[rollei_list] Re: OT: Leica Film Length-Now Kodachrome

  • From: Mark Rabiner <mark@xxxxxxxxxxxxxxxx>
  • To: <rollei_list@xxxxxxxxxxxxx>
  • Date: Tue, 29 Sep 2009 04:06:02 -0400

> The cable channel Turner Classic Movies occasionally screens some
> short films that were among the first to use three-strip technicolor.
> They ran the 1937 film Hollywood Party several weeks ago, and there
> are others going back to 1934 or 1935.
> The amount of color saturation in these early films is quite
> remarkable, and it got me to thinking why this was preferred at the
> time.
> I think the answer has to do with what people were used to seeing on
> color postcards and in magazines.  If you look at old color postcards,
> they are generally hand colored, and the color is very artificial
> looking and oversaturated.
> This is what people "expected" color photography to look like, at
> least at first... so the producers of Technicolor and Kodachrome gave
> it to them.
> ---
> Rollei List

I think the majority opinion consensus with anybody in the industry or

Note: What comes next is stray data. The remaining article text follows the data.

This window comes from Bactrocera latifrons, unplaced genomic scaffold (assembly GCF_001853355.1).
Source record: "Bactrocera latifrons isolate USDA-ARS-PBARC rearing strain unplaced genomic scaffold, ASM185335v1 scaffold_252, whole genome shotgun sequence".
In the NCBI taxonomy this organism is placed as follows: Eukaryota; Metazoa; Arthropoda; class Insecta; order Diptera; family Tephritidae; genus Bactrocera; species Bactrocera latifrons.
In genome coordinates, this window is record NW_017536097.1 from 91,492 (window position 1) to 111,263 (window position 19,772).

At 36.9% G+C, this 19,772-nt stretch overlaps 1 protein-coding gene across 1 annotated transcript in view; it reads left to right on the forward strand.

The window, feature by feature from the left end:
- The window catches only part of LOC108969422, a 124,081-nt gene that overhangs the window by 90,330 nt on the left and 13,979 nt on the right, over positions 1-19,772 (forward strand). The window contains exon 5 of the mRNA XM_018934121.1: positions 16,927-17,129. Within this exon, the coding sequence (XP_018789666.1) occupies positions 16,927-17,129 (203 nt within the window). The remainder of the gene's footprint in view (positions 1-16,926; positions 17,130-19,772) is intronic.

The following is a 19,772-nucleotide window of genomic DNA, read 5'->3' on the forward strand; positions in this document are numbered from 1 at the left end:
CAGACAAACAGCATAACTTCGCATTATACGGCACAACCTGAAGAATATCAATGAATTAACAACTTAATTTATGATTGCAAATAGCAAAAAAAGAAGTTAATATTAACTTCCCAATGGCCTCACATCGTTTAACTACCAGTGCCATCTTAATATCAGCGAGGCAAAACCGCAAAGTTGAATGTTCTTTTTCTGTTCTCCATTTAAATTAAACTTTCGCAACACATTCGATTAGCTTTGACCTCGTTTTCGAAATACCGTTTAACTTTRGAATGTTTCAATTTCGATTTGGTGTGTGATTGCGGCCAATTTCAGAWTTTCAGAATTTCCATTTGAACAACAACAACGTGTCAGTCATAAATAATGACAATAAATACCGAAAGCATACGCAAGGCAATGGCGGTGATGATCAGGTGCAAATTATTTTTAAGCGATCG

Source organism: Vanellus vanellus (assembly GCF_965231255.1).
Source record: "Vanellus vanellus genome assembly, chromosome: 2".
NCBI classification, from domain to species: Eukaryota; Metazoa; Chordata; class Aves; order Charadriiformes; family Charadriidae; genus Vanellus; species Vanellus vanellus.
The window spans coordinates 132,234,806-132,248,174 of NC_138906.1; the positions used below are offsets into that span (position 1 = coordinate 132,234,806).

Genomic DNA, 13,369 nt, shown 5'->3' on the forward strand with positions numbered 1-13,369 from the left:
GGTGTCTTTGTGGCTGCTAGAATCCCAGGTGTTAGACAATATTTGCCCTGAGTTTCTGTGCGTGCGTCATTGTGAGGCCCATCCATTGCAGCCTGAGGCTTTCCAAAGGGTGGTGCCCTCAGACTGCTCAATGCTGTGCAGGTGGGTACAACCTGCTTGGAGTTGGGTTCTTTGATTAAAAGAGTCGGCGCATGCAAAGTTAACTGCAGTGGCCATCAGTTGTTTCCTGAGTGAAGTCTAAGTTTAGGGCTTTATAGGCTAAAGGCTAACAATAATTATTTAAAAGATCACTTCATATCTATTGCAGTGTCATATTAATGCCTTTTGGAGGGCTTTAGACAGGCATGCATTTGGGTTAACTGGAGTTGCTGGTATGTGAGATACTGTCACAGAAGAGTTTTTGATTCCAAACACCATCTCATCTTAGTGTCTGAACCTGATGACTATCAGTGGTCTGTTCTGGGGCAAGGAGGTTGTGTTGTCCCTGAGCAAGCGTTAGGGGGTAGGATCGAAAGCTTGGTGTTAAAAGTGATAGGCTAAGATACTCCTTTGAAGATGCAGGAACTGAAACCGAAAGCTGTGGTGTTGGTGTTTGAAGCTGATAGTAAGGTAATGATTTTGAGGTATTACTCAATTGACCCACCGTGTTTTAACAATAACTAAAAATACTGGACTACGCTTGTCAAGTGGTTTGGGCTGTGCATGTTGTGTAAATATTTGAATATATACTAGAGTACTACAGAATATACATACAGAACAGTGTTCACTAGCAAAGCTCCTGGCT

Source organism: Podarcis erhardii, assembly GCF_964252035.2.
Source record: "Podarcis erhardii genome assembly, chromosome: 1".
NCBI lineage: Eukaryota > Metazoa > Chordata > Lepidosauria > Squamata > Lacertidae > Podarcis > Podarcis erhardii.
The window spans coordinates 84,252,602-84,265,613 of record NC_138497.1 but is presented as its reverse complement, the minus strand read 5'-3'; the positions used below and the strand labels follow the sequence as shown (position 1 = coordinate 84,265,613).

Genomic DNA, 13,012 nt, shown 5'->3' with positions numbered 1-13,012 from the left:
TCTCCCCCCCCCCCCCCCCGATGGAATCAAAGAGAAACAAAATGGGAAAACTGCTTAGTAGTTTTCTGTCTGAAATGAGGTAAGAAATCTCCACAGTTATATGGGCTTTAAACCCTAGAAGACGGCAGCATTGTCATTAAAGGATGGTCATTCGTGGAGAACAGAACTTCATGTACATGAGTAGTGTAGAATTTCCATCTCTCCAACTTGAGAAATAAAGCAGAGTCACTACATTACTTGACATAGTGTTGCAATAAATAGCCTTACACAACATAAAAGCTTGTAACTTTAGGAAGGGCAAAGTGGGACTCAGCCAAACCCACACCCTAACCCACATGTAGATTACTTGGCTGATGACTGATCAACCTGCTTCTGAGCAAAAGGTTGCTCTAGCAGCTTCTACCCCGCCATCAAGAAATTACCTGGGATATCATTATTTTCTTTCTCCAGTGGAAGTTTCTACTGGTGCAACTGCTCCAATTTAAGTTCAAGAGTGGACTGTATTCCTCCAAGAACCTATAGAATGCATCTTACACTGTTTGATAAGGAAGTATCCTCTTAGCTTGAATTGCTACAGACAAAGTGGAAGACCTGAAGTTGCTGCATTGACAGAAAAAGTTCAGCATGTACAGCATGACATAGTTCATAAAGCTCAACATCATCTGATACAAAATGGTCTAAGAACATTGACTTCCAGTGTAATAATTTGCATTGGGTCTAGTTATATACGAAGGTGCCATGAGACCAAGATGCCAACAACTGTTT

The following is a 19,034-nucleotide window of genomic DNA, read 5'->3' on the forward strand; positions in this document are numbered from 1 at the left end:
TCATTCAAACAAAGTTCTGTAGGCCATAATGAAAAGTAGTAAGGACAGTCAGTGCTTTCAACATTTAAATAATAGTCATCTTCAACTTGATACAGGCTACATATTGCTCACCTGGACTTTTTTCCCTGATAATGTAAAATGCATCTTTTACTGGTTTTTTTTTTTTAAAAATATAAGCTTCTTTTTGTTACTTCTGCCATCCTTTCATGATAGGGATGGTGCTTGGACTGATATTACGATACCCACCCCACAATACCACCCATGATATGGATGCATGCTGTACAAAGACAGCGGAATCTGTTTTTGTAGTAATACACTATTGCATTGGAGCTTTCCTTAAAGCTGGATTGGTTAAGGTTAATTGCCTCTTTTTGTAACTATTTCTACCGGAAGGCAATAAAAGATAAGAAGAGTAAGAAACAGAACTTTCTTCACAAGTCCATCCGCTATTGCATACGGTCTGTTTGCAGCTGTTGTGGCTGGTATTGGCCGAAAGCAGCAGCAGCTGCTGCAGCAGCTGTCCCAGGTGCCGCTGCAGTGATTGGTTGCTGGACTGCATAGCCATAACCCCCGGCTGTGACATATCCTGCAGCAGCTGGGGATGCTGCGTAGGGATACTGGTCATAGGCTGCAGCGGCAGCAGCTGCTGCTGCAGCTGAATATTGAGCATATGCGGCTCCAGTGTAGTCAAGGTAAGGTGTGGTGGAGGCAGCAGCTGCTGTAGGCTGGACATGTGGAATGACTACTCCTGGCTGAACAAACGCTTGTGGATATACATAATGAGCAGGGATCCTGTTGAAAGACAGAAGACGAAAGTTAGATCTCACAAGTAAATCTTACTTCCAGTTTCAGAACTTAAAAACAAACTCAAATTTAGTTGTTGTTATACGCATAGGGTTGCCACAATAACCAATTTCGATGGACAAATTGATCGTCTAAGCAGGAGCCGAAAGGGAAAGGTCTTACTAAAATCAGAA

having interest in the industry or industries is that the color in
Kodachrome and Technicolor  is far superior to the awful "improvements"
latter which were only created for convenience and were a cheap compromise.
This opinion that these clearly and famously superior processes are great
because they look like gaudy awful postcards is nothing less than bizarre.
Does Robin Hood and Laurence of Arabia look like a cheap post card to
In the film industry the costume ad makeup people really had to scramble to
figure out how to deal with the awful color that came later. They had to
invent new makeup's it was impossible to make the women's lips red.
The great litany of photographs made with Kodachrome is legend.
We have a hard time envisioning what these great photographs would look like
In E4 or E6.  The Afghan girl on the cover of National Geographic. And
whether they would in fact be great photographs at all if shot later on E6.
Especially the garbage Ektachrome looked like until decades later when Fuji
in effect forced Kodak to take the cyan blue tinge out and give it some
saturation. By then Fuji had pretty much taken over. In the end as in right
now the results both Kodak and Fuji get from E6 comes very close to those
from Kodachrome. But as far a flesh tones go not even close. Its a great

Mark William Rabiner

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